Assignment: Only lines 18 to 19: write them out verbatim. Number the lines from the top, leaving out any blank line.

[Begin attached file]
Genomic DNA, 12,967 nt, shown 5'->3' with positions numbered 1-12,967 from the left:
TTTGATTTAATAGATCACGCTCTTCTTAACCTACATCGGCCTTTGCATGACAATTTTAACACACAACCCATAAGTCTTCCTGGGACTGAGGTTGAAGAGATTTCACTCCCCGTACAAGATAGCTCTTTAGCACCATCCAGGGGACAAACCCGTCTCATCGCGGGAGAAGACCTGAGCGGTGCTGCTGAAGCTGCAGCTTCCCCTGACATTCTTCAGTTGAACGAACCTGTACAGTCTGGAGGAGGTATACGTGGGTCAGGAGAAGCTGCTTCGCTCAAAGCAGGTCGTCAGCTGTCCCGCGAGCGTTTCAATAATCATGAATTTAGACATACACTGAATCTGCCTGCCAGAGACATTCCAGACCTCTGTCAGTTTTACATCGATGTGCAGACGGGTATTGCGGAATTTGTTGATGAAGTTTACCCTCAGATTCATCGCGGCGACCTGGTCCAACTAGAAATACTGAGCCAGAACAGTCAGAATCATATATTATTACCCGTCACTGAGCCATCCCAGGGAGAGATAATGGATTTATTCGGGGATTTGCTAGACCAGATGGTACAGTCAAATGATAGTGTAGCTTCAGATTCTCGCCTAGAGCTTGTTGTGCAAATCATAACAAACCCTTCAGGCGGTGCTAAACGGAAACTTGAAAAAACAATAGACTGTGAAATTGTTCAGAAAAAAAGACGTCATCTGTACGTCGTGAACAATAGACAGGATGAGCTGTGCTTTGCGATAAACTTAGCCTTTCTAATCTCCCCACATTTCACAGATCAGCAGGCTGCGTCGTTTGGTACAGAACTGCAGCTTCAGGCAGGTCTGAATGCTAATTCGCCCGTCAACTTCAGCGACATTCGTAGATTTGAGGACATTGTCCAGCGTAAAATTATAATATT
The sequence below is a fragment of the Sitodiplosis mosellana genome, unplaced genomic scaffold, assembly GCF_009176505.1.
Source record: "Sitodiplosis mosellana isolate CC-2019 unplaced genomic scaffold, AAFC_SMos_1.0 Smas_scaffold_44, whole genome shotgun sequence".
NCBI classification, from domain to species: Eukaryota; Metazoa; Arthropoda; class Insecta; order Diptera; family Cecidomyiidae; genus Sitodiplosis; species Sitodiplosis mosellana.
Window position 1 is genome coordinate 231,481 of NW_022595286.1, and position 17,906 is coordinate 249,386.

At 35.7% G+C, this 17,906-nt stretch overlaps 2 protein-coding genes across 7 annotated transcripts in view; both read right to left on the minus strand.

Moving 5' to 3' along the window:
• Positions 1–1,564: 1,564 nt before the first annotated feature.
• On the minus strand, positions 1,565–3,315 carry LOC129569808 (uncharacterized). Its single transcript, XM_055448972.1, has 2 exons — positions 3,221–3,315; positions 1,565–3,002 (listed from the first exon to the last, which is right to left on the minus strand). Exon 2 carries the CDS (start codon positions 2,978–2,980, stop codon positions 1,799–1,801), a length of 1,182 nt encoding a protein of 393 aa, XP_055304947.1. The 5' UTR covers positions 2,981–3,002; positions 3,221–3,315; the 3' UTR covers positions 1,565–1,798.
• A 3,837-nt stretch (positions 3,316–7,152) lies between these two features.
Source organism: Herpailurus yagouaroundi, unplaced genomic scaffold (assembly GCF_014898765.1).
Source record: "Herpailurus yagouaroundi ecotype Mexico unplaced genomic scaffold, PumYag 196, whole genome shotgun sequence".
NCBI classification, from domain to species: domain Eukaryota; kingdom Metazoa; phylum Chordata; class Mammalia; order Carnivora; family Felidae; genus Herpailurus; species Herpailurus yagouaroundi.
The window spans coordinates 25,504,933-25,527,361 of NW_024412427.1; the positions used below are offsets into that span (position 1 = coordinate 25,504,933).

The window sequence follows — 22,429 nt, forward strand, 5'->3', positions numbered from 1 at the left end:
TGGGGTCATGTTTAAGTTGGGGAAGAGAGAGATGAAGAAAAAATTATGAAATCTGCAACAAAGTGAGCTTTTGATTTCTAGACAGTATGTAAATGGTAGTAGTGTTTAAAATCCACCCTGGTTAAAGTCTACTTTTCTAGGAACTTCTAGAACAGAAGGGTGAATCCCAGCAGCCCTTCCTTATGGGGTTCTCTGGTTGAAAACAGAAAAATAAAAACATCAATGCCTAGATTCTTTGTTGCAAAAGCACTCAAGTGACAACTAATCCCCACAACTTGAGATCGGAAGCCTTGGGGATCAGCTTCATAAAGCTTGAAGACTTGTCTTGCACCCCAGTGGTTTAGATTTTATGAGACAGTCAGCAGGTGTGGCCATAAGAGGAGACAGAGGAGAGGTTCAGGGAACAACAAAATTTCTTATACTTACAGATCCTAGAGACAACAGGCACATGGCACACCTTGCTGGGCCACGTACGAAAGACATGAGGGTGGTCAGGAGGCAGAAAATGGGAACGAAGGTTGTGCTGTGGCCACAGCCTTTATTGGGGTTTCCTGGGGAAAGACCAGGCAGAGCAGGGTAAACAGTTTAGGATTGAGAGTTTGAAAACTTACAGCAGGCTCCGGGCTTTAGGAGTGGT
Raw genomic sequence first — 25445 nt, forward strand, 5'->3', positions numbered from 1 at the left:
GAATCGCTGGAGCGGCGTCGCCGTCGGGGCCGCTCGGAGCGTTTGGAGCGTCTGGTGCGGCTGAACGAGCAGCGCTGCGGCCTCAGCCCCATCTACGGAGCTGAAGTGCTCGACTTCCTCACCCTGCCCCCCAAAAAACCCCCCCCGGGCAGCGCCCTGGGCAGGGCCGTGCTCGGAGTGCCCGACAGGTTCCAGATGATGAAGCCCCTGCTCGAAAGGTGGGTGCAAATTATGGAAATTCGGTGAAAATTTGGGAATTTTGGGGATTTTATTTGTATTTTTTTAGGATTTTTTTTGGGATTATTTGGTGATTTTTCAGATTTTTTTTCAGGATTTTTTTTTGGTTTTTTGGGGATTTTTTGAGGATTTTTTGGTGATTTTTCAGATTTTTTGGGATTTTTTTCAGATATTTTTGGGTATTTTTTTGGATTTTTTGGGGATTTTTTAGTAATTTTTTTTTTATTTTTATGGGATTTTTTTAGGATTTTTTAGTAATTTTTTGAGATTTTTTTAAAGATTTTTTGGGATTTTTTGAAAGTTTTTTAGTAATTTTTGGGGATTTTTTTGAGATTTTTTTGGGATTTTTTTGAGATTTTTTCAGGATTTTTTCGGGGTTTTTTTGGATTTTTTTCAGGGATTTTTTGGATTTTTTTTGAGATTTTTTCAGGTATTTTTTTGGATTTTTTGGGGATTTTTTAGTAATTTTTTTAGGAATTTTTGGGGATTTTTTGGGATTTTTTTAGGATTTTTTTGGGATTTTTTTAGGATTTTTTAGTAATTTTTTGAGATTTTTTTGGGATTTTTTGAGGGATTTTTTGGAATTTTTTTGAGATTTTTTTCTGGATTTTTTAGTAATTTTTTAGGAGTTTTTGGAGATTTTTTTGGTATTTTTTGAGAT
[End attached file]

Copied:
Raw genomic sequence first — 25445 nt, forward strand, 5'->3', positions numbered from 1 at the left:
GAATCGCTGGAGCGGCGTCGCCGTCGGGGCCGCTCGGAGCGTTTGGAGCGTCTGGTGCGGCTGAACGAGCAGCGCTGCGGCCTCAGCCCCATCTACGGAGCTGAAGTGCTCGACTTCCTCACCCTGCCCCCCAAAAAACCCCCCCCGGGCAGCGCCCTGGGCAGGGCCGTGCTCGGAGTGCCCGACAGGTTCCAGATGATGAAGCCCCTGCTCGAAAGGTGGGTGCAAATTATGGAAATTCGGTGAAAATTTGGGAATTTTGGGGATTTTATTTGTATTTTTTTAGGATTTTTTTTGGGATTATTTGGTGATTTTTCAGATTTTTTTTCAGGATTTTTTTTTGGTTTTTTGGGGATTTTTTGAGGATTTTTTGGTGATTTTTCAGATTTTTTGGGATTTTTTTCAGATATTTTTGGGTATTTTTTTGGATTTTTTGGGGATTTTTTAGTAATTTTTTTTTTATTTTTATGGGATTTTTTTAGGATTTTTTAGTAATTTTTTGAGATTTTTTTAAAGATTTTTTGGGATTTTTTGAAAGTTTTTTAGTAATTTTTGGGGATTTTTTTGAGATTTTTTTGGGATTTTTTTGAGATTTTTTCAGGATTTTTTCGGGGTTTTTTTGGATTTTTTTCAGGGATTTTTTGGATTTTTTTTGAGATTTTTTCAGGTATTTTTTTGGATTTTTTGGGGATTTTTTAGTAATTTTTTTAGGAATTTTTGGGGATTTTTTGGGATTTTTTTAGGATTTTTTTGGGATTTTTTTAGGATTTTTTAGTAATTTTTTGAGATTTTTTTGGGATTTTTTGAGGGATTTTTTGGAATTTTTTTGAGATTTTTTTCTGGATTTTTTAGTAATTTTTTAGGAGTTTTTGGAGATTTTTTTGGTATTTTTTGAGAT